Brain-machine interfaces (BMIs) have demonstrated how they can be used for reaching tasks with both invasive and non-invasive signal recording methods. Despite the constant improvements in this field, there still exist diverse factors to overcome before achieving a natural control. In particular, the high variability of the brain signals often leads to the incorrect decoding of the subject intentions, producing unreliable behaviours in the controlled device. A possible solution to this problem would be that of correcting this erroneous decoding using a feedback signal from the user. In this work, we evaluate the possibility of decoding neural signals associated to performance monitoring (EEG-recorded error-related potentials) during a reaching task. Compared to previous works where these error potentials were recorded under scenarios with discrete movements performed by the cursor, under real conditions the cursor is moving continuously and thus the system is required to asynchronously detect any possible error. To this end, we simulated two different erroneous events during the monitoring of a reaching task: errors at the beginning of the movement, and errors happening in the middle of the trajectory being executed. Through the analysis of the recorded EEG of three subjects, we demonstrate the existence of neural correlates for the two types of elicited error potentials, and we are able to asynchronously detect them with high accuracies.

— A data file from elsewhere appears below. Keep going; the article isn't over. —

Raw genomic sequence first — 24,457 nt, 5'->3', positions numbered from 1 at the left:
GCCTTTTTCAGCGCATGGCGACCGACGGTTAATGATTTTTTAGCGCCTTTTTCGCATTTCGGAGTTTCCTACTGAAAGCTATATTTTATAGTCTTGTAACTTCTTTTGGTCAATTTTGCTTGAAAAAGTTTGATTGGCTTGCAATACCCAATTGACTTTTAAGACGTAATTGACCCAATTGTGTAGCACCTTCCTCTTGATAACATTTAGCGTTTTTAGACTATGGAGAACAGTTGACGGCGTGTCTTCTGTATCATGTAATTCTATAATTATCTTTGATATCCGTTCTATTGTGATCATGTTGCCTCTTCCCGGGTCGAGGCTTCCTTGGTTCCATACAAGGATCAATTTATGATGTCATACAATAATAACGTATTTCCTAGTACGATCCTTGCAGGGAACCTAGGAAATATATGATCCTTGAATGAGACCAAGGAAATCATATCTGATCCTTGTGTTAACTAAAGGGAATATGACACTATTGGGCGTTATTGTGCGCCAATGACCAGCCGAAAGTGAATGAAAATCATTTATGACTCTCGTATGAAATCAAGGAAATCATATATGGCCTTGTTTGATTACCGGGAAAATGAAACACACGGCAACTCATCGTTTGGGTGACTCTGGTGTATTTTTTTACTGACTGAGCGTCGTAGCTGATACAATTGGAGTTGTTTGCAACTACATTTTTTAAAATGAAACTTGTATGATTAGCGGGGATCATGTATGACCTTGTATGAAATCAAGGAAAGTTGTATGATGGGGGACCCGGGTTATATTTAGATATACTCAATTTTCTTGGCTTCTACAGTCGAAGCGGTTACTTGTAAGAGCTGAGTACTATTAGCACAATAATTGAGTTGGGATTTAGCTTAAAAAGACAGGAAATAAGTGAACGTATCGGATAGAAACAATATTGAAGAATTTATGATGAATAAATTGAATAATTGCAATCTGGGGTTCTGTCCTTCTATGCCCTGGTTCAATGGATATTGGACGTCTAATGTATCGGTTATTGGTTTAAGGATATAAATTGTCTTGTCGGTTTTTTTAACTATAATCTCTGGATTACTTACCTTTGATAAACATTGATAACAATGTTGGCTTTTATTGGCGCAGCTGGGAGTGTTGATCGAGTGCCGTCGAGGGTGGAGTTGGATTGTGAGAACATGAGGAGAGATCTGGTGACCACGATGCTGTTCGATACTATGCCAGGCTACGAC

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Objective. Decoding forelimb movements from the firing activity of cortical neurons has been interfaced with robotic and prosthetic systems to replace lost upper limb functions in humans. Despite the potential of this approach to improve locomotion and facilitate gait rehabilitation, decoding lower limb movement from the motor cortex has received comparatively little attention. Here, we performed experiments to identify the type and amount of information that can be decoded from neuronal ensemble activity in the hindlimb area of the rat motor cortex during bipedal locomotor tasks. Approach. Rats were trained to stand, step on a treadmill, walk overground and climb staircases in a bipedal posture. To impose this gait, the rats were secured in a robotic interface that provided support against the direction of gravity and in the mediolateral direction, but behaved transparently in the forward direction. After completion of training, rats were chronically implanted with a micro-wire array spanning the left hindlimb motor cortex to record single and multi-unit activity, and bipolar electrodes into 10 muscles of the right hindlimb to monitor electromyographic signals. Whole-body kinematics, muscle activity, and neural signals were simultaneously recorded during execution of the trained tasks over multiple days of testing. Hindlimb kinematics, muscle activity, gait phases, and locomotor tasks were decoded using offline classification algorithms. Main results. We found that the stance and swing phases of gait and the locomotor tasks were detected with accuracies as robust as 90% in all rats. Decoded hindlimb kinematics and muscle activity exhibited a larger variability across rats and tasks. Significance. Our study shows that the rodent motor cortex contains useful information for lower limb neuroprosthetic development. However, brain-machine interfaces estimating gait phases or locomotor behaviors, instead of continuous variables such as limb joint positions or speeds, are likely to provide more robust control strategies for the design of such neuroprostheses.